How guidance changes outcome in education
In the USA, English language learners (ELLs) come from a diverse population from around the world. The increase in the number of ELLs has shown in most states, including smaller states, such as Delaware. It is often said that identificaton of ELLs is a result of an increase in families migrating to the USA.
I argue that a higher number of students is a reflection of a better guidance and identification. I can assure there was a lack of guidance and inconsistencies.
There was a lot of confusion among school districts and staff members within schools. Some schools decided when to assess potential ELLs for language needs. While others would play it safe by identifying and assessing students that were new to the country.
The lack of guidance and consistency caused a lot of confusion among educators. As a result, students are often not served or adequately identified. In most schools, educators were unaware of existing regulating laws supporting the proper identification of ELLs. In some cases, they were also unaware of how identification and services benefited English language learners.
Better Guidance for Identification
It wasn’t until years ago that schools across the USA began to implement identification procedures following Federal guidance. In the state of Delaware, a state handbook provides schools with procedures for identification. Furthermore, it contains a clear mandate for language support services.
Part of this requirement came as a result of no child left behind and accountability changes that were necessary. However, identification guidance and service might look a bit different across states. The one item that all states agree on is the use of a Home Language Survey.
Use of a Home Language Survey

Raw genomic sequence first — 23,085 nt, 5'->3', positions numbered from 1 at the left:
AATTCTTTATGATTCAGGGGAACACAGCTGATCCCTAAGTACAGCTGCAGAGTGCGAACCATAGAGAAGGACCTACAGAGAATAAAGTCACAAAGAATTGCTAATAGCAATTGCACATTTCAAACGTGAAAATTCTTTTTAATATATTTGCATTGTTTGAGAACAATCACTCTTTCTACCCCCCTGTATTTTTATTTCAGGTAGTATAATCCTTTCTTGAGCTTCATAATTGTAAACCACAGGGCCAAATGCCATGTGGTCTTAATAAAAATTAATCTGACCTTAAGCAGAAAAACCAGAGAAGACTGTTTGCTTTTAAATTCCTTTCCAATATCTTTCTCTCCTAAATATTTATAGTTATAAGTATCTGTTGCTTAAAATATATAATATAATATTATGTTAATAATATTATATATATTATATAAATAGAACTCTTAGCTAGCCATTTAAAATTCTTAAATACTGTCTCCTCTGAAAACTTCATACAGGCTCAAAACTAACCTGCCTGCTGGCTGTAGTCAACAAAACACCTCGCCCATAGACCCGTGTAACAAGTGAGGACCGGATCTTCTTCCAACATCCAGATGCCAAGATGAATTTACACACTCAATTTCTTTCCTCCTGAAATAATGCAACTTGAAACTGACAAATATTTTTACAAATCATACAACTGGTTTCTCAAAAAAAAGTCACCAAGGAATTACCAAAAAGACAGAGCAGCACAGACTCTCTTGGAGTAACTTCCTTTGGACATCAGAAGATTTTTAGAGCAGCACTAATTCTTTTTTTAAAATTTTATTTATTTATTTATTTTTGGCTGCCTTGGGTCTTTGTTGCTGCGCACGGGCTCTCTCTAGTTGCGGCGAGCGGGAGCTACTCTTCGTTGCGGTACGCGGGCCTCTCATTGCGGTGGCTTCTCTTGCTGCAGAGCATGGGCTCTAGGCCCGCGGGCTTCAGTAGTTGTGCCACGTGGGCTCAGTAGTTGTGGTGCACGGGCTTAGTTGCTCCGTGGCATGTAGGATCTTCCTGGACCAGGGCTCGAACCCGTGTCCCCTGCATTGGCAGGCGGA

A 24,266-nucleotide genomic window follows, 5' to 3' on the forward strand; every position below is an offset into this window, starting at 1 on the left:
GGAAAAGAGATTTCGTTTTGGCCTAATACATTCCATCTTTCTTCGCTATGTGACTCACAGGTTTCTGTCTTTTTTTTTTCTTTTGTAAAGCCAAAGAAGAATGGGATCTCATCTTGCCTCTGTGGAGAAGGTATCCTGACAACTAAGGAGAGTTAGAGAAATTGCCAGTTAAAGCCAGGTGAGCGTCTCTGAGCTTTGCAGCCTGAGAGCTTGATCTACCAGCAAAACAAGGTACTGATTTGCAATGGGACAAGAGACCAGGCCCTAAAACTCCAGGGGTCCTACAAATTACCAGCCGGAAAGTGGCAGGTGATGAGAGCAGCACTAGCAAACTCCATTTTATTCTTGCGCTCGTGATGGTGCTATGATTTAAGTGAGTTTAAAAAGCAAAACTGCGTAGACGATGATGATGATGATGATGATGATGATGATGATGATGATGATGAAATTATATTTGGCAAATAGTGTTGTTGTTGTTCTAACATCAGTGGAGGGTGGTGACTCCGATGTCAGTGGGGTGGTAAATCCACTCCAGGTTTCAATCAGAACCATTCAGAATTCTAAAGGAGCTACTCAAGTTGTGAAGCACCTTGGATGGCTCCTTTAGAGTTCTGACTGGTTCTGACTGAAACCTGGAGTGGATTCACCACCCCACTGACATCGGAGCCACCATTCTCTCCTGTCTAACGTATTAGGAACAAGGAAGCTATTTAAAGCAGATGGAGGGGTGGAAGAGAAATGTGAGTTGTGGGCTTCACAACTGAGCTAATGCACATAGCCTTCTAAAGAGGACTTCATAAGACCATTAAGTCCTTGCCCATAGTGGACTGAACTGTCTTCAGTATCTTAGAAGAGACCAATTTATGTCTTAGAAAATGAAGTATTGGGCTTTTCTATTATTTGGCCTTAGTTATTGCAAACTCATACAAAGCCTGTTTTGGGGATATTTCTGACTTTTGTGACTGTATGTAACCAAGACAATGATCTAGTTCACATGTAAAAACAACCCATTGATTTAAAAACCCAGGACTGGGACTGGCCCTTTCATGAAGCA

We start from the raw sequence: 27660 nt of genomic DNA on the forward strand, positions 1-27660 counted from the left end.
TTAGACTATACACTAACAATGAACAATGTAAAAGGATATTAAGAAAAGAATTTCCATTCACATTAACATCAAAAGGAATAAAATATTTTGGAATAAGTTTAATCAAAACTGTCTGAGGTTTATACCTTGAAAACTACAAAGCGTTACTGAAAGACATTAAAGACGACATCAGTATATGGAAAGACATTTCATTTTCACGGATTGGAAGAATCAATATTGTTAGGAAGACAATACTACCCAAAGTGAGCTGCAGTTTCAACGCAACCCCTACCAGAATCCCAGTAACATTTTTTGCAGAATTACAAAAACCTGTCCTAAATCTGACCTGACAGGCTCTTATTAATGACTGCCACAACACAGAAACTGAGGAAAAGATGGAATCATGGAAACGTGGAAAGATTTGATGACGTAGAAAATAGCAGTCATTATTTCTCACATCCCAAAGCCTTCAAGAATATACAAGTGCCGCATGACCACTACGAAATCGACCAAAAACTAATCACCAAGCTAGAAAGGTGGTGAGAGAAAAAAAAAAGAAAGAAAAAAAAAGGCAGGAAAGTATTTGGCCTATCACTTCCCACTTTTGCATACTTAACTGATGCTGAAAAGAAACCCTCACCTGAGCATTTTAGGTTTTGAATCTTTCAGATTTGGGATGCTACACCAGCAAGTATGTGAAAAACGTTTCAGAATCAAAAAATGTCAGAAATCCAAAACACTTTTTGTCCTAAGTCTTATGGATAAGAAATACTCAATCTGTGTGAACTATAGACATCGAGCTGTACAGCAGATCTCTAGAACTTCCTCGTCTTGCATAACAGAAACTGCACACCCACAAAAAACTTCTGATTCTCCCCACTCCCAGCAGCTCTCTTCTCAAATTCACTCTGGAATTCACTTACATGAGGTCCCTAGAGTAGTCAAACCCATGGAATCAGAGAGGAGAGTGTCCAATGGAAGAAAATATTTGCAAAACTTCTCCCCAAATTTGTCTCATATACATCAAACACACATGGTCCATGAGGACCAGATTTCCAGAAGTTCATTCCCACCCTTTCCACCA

All states use a similar home language survey as part of new student registrations. Although there were schools using a home language survey not all schools use it on a regular basis. The survey is not always shared with the ESL department and this hinders identification. A Home Language Survey (HLS) contains important questions inquiring about the languages spoken at home.
The HLS provides indications to prompt registration departments to share a student’s information when another language is spoken in the home. I remember seeing our number of ELL’s increase once schools began using the home language survey appropriately.
It was clear to me then that implementing a more consistent identification process contributed to a timely identification, increasing the number of ELL’s. It wasn’t that the students didn’t exist before these steps were in place. Clearly, the lack of guidance and consistency impacts whether students are correctly identified.
A higher number of English language learners brings up another conversation involving over identification. Some educators question whether we over-identify students by following such strict guidelines. Subsequently, it is clear that we need to find a balance.
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